Following his plastic surgery residency, Dr. Niccole returned to California to open his own practice. His thirst for knowledge and workaholic ways have continued throughout his career. After 11 years in medical school and residencies, he sought out other surgeons who could help him improve his skills. “I always wanted to be the best. I wanted to do a better nose, a better face, so I went all over the world, from Argentina to Brazil to Canada to Beverly Hills,” he says. “To this day, I still do that. Just about a month ago I went to Alabama. There's a plastic surgeon there that I was told does a great facelift. So I thought, if I could go over there and just learn one or two little things, it will make my facelifts look a little better. I'll go anywhere I think I can learn something.”

During his early years in private practice, he also got involved in medical missions. “There were a bunch of physicians out of Loma Linda Hospital, which is primarily a Seventh Day Adventist medical school, and they did a lot of volunteer work throughout Mexico. They were called The World Health volunteers,” he says.

They asked Dr. Niccole if he would create a division of plastic and reconstructive surgery for their organization to perform cleft lip and cleft palate surgeries and treat burn scars for children in Mexico. “I did that for about 20 years. We would fly into Mexico every other month and stay for 3 days,” he says. “We would start at 6 in the morning and finish at 6 at night. Unfortunately, the saddest thing is when you leave—there was always a line of kids still waiting.”

In the 1980s, he was interviewed by the Los Angeles Times about his work in Mexico. “The reporter said, ‘Well, that's great, but why aren't you doing this kind of work in the United States?’ I said, ‘In America everybody has money, anyone can have surgery,’” says Dr. Niccole.

But he learned that wasn’t exactly the case. He was contacted by comedian Phyllis Diller, and together they launched the Magic Mirror Foundation to offer free elective cosmetic procedures to survivors of domestic abuse and children with congenital deformities here in the United States.

“I have a fabulous practice. I operate five days a week, and I make a lot of money,” says Dr. Niccole. “But I get more personal gratification in helping one of these kids who’s been bullied or a domestic violence survivor than I do in my private practice. It’s so rewarding. It’s like winning the lottery.”

Now the father of four grown children—two sons and two daughters—helping patients move forward and seeing their self-confidence soar remains his inspiration. “There isn't a day that goes by that somebody isn’t happy and thankful. That’s what I get out of this,” he says. “It’s selfish, but I love it.”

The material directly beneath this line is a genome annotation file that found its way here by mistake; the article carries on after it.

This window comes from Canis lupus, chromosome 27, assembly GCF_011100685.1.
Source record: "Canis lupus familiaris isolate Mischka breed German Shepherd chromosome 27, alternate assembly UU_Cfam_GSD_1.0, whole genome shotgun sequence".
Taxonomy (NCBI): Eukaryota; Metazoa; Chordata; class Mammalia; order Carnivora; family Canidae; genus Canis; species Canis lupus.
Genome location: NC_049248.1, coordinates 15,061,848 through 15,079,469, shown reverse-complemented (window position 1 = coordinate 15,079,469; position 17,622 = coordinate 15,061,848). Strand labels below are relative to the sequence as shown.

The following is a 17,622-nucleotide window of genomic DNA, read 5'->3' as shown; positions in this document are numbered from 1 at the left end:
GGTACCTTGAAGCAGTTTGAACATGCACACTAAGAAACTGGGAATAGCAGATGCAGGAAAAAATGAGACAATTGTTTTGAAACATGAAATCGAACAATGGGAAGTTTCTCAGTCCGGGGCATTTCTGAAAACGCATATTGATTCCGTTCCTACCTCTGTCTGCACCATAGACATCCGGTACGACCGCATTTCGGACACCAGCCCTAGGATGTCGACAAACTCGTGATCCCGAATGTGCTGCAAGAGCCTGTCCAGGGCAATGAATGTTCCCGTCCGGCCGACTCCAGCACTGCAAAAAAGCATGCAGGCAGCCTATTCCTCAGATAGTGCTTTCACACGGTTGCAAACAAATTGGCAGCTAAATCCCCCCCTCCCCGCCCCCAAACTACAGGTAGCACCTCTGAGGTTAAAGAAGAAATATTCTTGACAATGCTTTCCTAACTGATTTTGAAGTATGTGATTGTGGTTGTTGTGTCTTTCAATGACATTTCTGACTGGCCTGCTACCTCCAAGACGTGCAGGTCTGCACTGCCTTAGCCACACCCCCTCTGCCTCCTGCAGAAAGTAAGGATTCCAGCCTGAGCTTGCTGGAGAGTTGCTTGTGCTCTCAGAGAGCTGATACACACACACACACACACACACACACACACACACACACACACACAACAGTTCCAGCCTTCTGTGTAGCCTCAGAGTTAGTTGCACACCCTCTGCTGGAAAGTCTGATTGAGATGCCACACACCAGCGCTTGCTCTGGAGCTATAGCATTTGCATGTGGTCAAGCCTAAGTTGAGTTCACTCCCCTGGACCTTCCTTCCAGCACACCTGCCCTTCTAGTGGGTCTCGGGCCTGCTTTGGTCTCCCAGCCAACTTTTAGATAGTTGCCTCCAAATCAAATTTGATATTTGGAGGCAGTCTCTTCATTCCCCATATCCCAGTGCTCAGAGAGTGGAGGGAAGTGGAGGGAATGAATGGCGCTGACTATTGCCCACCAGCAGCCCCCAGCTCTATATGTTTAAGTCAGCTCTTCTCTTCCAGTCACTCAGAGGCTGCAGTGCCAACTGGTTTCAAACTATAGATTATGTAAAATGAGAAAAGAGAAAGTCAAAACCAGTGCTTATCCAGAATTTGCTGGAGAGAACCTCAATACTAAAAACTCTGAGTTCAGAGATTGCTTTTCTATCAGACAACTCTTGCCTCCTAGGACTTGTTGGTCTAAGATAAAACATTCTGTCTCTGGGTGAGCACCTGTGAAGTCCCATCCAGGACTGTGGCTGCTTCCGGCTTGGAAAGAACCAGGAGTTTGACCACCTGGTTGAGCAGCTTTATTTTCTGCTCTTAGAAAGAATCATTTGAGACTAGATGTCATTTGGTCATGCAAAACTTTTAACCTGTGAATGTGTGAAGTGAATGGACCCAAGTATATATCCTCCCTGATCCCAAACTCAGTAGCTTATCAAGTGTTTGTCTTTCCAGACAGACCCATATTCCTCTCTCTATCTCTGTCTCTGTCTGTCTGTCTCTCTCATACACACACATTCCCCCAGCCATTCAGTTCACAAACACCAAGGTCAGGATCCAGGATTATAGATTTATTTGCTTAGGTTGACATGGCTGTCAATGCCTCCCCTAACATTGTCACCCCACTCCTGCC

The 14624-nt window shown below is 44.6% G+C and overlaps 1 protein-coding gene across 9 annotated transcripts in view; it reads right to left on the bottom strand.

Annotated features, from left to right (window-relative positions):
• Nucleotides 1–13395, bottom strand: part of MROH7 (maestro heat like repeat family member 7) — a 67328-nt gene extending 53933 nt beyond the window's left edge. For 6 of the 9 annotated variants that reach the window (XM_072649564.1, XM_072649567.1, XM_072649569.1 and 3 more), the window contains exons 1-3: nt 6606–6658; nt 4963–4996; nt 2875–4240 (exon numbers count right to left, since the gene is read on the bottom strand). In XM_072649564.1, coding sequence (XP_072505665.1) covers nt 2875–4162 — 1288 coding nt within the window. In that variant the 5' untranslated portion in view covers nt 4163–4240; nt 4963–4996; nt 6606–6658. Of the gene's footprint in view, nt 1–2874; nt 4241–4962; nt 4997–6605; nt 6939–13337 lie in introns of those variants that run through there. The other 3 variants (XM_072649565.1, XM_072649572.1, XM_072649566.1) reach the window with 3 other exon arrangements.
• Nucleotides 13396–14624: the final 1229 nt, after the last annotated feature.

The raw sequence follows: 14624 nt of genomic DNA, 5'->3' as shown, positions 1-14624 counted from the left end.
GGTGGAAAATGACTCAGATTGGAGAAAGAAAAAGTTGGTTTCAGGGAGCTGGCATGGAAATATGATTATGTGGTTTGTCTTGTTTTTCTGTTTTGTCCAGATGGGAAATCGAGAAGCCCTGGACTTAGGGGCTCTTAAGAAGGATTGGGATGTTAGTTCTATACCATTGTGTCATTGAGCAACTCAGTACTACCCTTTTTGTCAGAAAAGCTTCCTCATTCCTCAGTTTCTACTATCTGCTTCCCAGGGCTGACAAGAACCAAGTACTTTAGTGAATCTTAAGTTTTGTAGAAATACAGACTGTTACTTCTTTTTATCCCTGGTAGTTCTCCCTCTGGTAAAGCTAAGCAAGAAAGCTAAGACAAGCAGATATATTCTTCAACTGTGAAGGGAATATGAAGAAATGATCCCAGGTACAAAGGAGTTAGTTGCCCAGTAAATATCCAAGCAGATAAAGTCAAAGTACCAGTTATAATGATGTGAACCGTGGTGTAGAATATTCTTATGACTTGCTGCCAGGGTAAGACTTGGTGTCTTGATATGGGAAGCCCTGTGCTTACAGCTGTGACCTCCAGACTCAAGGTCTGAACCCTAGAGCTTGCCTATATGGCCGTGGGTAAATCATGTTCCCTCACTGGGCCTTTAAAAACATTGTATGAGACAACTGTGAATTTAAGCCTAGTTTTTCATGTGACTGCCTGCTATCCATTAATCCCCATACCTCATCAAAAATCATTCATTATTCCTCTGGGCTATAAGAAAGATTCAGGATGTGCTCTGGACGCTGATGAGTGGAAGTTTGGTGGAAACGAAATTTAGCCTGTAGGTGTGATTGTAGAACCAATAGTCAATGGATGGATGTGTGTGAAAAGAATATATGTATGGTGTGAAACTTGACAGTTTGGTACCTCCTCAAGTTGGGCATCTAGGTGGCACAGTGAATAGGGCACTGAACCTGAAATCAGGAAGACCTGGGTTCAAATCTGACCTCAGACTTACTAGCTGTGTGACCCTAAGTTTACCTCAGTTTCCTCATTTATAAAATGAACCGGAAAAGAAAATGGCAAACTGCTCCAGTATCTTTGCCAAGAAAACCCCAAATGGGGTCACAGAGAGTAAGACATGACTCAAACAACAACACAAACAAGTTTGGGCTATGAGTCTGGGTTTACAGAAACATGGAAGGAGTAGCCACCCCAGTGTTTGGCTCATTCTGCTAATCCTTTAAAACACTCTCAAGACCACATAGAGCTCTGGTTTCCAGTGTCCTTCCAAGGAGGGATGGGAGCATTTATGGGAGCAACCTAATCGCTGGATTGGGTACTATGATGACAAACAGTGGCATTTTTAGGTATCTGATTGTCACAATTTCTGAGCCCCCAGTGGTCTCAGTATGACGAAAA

That’s not to say he has never experienced an unhappy patient. “Of course you make mistakes or sometimes get a less-than-perfect result, but you have to take care of the patient,” he says. “You have to stay with them. My philosophy has always been to make the patient happy. The patient should always be smiling when they leave our office.”

Soliciting Feedback

In his 35-year career, plastic surgery has changed substantially, and his practice has changed along with it. “I’ve got one of the largest medspas in California. It's really, really busy. But I don’t do Botox. I don’t do Juvederm. I don’t do CoolSculpting. How could I be a good surgeon and also do all of those things well?” he says. Instead, he seeks out the best practitioners and invests in their ongoing training.

“My nurses and nurse practitioners are trainers. They instruct physicians on how to perform these treatments. I always try to get the best of the best, and I believe that’s why we’re so successful,” says Dr. Niccole, whose son Devon is now the CEO of CosmetiCare. “When people come into this office, they are treated like kings and queens, because they’re the ones who are going to refer. You get one happy patient, you get 10 more. You get one unhappy patient, and they’re online. Then you lose 20 patients. We know that.”

To ensure the highest standards and patient satisfaction, his practice follows a philosophy of open communication, based on the book Radical Candor. “It's a great book. If I think an employee isn’t doing something correctly, I’m going to tell them and I’m going to hold them accountable, but I expect that for me, too,” he says. “I tell my team, if you don’t think I’m doing something right—if you feel I’m not being warm enough with the patients or I’m not holding their hands when they’re nervous, tell me. My staff teaches me, and I teach them. We all want to know what would make us a little bit better.”

With his practice currently closed due to the COVID-19 pandemic, Dr. Niccole is sticking to his daily routine as much as possible. “All my life I’ve gotten up at 4 a.m. I go to the gym, work out for one hour and then start surgery at 6 a.m.”

When the stay-at-home orders came, he and his daughters overhauled the family’s home gym. “We cleaned out the garage, painted and polished up the chrome,” says Dr. Niccole. “Now, every day, my wife and my two daughters and I work out in our own gym and then get on our bikes and take a ride up and down the boardwalk.”

Having experienced a few economic downturns in his career, Dr. Niccole remains confident that he and others in the industry will come out ahead in time, noting that he already has a backlog of appointments and will likely be offering Saturday hours to catch up.

“I like to do my own thing. I know if I fail or deliver poor service, it’s my fault,” he says. “That’s what drives me to keep training and keep improving our customer service. I give patients my cell phone number. I make house calls. And unfortunately, so many surgeons don’t do that. The key is to never stop learning.”

Inga Hansen is the executive editor of MedEsthetics.